The first year of a new executive’s term, often with political winds and a honeymoon at his back, is the time when he has the greatest opportunity to make significant changes.  Brown wasted that opportunity by not pushing for any meaningful reforms.  Instead, he sent voters the bill for bailing out Sacramento in the form of tax increases.

In doing so, Brown threatened Californians with a fiscal nightmare of heavy-handed cuts to education and services unless we adopted his poorly conceived – and economically bad – tax increase.  Californians didn’t fall for his tax increase and the fiscal nightmare never came to pass – as most fair-minded analysts understood it wouldn’t.  Brown’s unfounded threats cost him his credibility. His bad policies left him without any significant first year achievements.

No Meaningful Reforms.

Brown excelled in cosmetic reforms such as cutting cell phones and state cars, but did nothing to reduce and reform the state’s bloated bureaucracy. Indeed, there was no reduction in the size of government – instead there are more government employees today than when he started.

We saw no major education reforms in Brown’s first year  – not even a two year budget cycle which many educators want.  There was no Central Valley recovery plan offered let alone adopted.

Perhaps the only significant change – which cannot be considered a reform because the word “reform” implies an improvement – was Brown’s prison realignment plan that has met with almost universal disapproval.

Critically, there has been no significant change to our state’s structural unemployment problem. Instead, the long-term problem worsens as regulations multiply, as the omnipresent threats of higher taxes and the lack of any true permanent reforms continue to drive away employers.

Lost Credibility.

Brown campaigned on “the sovereignty of the people.” Yet he broke his word by raising fees without a vote and by signing SB202 and thereby not allowing voters to enact a spending cap in June 2012 –  exposing his hollow pledge to “let the people vote.”

Beyond that, to support his massive tax increase demands during the first half of this year, Brown threatened the alleged necessity of unthinkable, draconian cuts to education and other social services. He did so disingenuously, all the while knowing Republican leaders provided budget solutions that protected education.  Sure enough, a “balanced” budget was passed without any such fiscal Armageddon.

In truth, Brown wanted those higher taxes to pay for a huge expansion of government spending – in excess of 27% – over the next 3 years.  Thankfully, voters didn’t fall for Brown’s “Chicken Little” claims.

Going into the New Year a basic question must be asked: Can we believe Jerry Brown and his promise of reform?  Since credibility is easier maintained than recovered and we have seen Brown’s brand of timid leadership, the answer is no.

All of which leaves Brown, if he cares about his legacy, in the position that if he wants to make a significant difference, he needs to take bold action for California’s future instead of wasting its promise.

(Tom Del Beccaro is the Chairman of the California Republican Party.  This article was first posted on Political Vanguard.)

California Named a Judicial Hellhole… Again

The American Tort Reform Foundation has released its annual Judicial Hellholes Report and California has claimed the #2 ranking on the report between Philadelphia and West Virginia. Our state certainly has been racking up the distinctions this year.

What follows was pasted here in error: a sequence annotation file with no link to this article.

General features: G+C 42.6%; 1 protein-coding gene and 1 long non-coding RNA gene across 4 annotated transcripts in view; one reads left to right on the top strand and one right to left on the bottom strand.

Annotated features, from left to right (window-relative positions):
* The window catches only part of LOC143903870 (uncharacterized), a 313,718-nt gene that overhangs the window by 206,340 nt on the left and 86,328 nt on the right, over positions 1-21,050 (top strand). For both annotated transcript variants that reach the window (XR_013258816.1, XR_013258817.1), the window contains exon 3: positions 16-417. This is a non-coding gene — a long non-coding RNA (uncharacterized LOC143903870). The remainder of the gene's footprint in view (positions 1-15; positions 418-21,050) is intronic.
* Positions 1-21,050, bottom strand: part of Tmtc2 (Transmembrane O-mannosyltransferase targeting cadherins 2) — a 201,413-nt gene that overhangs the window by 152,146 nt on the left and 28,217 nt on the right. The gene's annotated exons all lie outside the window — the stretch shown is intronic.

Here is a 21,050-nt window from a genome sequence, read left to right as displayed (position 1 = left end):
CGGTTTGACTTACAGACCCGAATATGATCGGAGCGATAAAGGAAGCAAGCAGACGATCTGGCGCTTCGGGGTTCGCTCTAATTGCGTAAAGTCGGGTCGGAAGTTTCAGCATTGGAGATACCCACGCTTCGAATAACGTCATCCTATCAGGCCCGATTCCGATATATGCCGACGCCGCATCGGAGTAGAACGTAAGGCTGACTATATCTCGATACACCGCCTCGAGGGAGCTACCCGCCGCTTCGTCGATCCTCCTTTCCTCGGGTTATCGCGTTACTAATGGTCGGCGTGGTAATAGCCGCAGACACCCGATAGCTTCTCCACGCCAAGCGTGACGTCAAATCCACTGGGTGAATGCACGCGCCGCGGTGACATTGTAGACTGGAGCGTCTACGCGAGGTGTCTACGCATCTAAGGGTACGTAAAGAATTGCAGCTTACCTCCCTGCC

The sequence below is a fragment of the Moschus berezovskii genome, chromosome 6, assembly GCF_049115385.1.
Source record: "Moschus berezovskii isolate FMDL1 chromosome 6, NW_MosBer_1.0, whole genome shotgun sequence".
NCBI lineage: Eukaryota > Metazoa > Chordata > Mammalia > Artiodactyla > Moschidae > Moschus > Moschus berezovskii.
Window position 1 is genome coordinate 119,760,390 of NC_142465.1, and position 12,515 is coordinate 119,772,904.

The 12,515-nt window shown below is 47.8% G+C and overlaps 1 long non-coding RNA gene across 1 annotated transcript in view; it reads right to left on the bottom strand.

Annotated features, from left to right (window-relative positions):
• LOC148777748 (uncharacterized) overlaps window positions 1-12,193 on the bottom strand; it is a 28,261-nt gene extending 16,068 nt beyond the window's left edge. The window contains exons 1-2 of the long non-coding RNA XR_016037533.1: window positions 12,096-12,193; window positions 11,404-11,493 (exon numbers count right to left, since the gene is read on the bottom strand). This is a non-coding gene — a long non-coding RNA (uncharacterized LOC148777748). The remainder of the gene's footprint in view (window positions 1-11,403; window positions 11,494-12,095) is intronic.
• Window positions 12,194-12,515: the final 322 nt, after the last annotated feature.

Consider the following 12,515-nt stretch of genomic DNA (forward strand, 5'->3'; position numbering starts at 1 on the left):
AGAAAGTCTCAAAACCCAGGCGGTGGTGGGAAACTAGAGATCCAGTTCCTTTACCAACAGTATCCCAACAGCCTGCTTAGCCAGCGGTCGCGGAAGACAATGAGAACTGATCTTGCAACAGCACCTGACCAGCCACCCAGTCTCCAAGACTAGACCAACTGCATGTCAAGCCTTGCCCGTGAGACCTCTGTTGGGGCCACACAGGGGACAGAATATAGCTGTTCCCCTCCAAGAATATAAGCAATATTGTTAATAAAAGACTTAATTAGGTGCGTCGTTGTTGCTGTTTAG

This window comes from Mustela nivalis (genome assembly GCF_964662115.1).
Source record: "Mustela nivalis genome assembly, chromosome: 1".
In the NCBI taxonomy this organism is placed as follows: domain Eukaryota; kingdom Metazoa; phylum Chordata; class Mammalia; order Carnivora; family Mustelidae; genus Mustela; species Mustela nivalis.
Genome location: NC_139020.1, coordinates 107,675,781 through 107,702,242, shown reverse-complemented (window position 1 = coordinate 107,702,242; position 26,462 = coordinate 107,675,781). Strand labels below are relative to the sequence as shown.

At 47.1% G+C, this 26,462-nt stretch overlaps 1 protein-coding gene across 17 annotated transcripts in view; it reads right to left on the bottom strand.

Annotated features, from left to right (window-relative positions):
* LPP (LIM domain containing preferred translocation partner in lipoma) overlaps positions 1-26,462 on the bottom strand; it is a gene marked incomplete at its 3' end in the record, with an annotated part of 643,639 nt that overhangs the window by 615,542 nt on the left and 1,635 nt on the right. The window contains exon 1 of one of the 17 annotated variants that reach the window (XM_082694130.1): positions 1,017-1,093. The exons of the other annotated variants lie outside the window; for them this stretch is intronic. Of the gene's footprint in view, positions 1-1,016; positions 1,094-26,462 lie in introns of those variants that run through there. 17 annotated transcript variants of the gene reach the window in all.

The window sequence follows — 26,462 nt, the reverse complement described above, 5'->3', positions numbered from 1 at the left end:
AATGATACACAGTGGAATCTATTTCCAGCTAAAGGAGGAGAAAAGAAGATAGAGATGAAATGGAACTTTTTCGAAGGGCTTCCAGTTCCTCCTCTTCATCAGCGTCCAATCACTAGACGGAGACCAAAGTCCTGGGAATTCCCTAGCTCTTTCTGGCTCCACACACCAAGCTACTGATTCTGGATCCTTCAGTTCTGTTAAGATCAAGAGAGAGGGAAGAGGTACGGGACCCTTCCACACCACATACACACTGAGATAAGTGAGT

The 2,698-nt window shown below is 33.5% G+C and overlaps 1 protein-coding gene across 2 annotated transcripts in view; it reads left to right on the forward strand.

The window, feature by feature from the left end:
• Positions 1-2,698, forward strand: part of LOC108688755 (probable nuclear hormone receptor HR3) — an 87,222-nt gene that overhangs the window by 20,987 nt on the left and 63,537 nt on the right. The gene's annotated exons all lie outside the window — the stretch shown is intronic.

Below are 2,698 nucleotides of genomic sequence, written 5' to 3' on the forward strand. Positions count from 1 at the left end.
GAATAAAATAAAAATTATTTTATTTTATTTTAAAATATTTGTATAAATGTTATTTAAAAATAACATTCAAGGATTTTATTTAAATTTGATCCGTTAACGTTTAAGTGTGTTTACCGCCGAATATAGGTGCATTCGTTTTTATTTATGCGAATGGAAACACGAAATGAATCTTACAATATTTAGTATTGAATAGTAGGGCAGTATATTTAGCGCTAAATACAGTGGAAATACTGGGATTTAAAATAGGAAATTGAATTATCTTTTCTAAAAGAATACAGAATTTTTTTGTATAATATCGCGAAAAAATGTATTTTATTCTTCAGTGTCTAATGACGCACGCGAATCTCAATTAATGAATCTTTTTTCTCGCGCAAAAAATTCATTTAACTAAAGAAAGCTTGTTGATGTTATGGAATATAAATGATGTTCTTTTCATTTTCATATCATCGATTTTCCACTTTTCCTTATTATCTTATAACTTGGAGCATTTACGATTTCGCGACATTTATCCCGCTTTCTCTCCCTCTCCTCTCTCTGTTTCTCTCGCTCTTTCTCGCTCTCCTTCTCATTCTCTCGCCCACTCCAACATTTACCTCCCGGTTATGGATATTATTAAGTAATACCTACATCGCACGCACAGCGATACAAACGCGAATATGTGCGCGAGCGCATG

Last year we were also ranked #2 due to consumer class actions, extortionate disability access claims against small business, and expansive liability. Two cases stood out last year: a $208.8 million verdict for a single asbestos claimant in Los Angeles and a $677 million class action verdict leveled by a Humboldt County court against a nursing home provider in a case where not a single person had been injured.

In the 2011/12 Judicial Hellholes report, California maintains its #2 ranking. In the past the report has primarily focused on places where judges systematically apply laws and court procedures in an unfair and unbalanced manner, generally against defendants in civil lawsuits. More recently, the plaintiffs’ attorneys has begun aggressively lobbying legislative and regulatory bodies to expand liability as well. This year’s Judicial Hellholes report therefore includes regulatory and legislative actions (or lack thereof), which can affect the fairness of a state’s legal climate as readily as judicial actions.

The report’s section on California kicks off by citing recent surveys of chief executives in which California was named the very worst state to do business. “Perhaps no other state more clearly illustrates the direct impact of excessive litigation on job creation and the ability of businesses to survive and thrive,” the report states.

The report then examines the ongoing rash of ADA lawsuits filed by a cadre of personal injury lawyers against small business owners. These lawsuits often target business owners who speak English as a second language or otherwise lack understanding of their legal rights.

The report also discusses California’s out-of-control class action laws, how the courts are chipping away at legal reforms approved by voters through Proposition 64 and California hosting the first Wal-Mart class action case. California, the report concludes, seems to be controlled by the trial lawyers at the judicial, regulatory and legislative levels.